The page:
How App Engine helped power Super Mario Run
When Nintendo invited app developer DeNA to collaborate on its release of Super Mario Run last year, both companies knew they had a unique challenge on their hands. It wasn’t just that the game would bring one of Nintendo’s most beloved characters, Mario, to smartphones for the first time. Nintendo was also planning a simultaneous worldwide launch, meaning the game would go live in 150 different countries at the same time. With a launch that massive, both Nintendo and DeNA knew system downtime would be unacceptable. That meant being sure that the game’s back-end could handle the demands of millions of new users on day one.
Here’s a little insight into how Nintendo and DeNA worked together to solve these challenges in advance of the game’s launch.
Preparing for the future of game apps by leaving the back-end to a managed service
Nintendo and DeNA had already collaborated on the mobile title, Miitomo, so both knew how critical a strong back-end would be for Super Mario Run. After weighing their options, Kenta Sugahara, team leader for DeNA’s System Development Division, recommended using Google App Engine.
“When Miitomo was released last spring,” explained Sugahara, “the back-end was constructed almost entirely on-premises. This inevitably meant resources were used up on operations, obstructing efficient development in some respects. Although it was working at the time, I knew it would become increasingly difficult to work on more titles without changing our approach. Also, at that time, we learned that projected traffic for Super Mario Run would be massive — even by our standards as experienced smartphone app developers. That’s why we proposed using a managed service like App Engine.”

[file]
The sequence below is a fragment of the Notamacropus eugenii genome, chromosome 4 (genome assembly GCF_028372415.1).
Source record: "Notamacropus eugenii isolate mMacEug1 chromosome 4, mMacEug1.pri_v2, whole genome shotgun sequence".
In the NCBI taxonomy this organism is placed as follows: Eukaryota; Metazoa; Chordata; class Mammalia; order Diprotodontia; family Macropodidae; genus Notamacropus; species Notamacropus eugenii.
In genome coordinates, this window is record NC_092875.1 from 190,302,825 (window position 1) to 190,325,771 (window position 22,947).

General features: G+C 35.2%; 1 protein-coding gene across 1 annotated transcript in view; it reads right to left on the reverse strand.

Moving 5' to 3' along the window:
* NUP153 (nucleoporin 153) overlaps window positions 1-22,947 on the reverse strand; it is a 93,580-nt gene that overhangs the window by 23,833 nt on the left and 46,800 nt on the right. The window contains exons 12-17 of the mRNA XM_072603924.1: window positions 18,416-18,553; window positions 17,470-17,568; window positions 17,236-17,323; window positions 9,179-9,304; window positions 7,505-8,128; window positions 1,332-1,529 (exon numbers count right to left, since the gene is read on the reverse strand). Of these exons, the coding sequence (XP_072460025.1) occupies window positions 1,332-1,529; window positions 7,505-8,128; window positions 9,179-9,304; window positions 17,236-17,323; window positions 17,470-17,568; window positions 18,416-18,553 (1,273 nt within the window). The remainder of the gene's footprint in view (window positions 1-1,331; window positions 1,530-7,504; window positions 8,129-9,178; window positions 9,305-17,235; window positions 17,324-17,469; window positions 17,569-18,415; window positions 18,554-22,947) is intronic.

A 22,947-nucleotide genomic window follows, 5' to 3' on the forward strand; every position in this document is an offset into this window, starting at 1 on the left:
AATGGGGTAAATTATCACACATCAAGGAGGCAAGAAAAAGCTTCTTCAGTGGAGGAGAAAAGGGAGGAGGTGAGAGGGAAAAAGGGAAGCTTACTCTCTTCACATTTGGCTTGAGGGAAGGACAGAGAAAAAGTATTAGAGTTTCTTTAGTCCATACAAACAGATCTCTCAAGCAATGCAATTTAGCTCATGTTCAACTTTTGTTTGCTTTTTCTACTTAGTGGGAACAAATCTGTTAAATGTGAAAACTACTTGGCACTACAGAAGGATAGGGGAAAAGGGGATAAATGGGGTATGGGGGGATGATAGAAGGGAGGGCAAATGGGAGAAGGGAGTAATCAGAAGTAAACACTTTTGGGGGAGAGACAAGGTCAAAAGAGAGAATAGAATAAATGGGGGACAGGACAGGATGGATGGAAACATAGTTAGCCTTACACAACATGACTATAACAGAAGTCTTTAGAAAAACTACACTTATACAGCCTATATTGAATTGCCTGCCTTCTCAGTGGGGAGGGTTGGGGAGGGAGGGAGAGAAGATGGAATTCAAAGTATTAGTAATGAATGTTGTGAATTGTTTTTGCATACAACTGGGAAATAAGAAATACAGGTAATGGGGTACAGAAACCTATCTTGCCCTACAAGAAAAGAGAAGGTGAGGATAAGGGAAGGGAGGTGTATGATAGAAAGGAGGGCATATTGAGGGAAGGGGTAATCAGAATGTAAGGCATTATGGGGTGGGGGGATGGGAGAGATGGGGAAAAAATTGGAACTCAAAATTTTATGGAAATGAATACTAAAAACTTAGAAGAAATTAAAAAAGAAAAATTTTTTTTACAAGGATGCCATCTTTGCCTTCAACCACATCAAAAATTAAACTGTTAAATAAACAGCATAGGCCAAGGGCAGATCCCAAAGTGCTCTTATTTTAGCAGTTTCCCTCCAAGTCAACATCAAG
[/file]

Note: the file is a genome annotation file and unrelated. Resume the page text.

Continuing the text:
But using App Engine meant they’d need to rebuild the game’s back-end entirely from scratch. With less than six months before the release date of Super Mario Run, Sugahara and team knew they had their work cut out for them.
Working together towards a “crazy target”
With a simultaneous launch in 150 countries just months away, the work began.
One major reason DeNA and Nintendo chose App Engine was its ability to implement services demanding high levels of availability. Because they were anticipating a massive traffic spike on launch day, it was important that their cloud platform had the ability to scale quickly. App Engine’s auto scaling can automatically add or remove instances in line with traffic volume, and can be optimized in units of milliseconds. Adding to that, DeNA also compiled and shared estimation sheets with Google so they could anticipate the load on various services on day one. All this helped ensure they wouldn’t risk downtime while the systems where scaling.
With launch day rapidly approaching, load testing also became a major priority. Using Google Cloud Datastore, DeNA was able to complete a test with 3 million accesses per second. This gave both DeNA and Nintendo confidence that Super Mario Run’s back-end would be more than capable of withstanding the projected number of accesses when the game went live.
Looking toward the future
All of DeNa and Nintendo’s hard work paid off when Super Mario Run launched last December. Although there were more than 40 million downloads in the first four days alone, the launch went off without a hitch.
Now the teams are looking forward to tackling new challenges. A system like Super Mario Run generates log data in huge volumes, so plans are already in the works to use Google BigQuery to analyze those logs and apply any learnings to future app development. They’re also using their experiences with Super Mario Run and App Engine for the development of new games, like the recently released Fire Emblem Heroes. We look forward to seeing what they do next.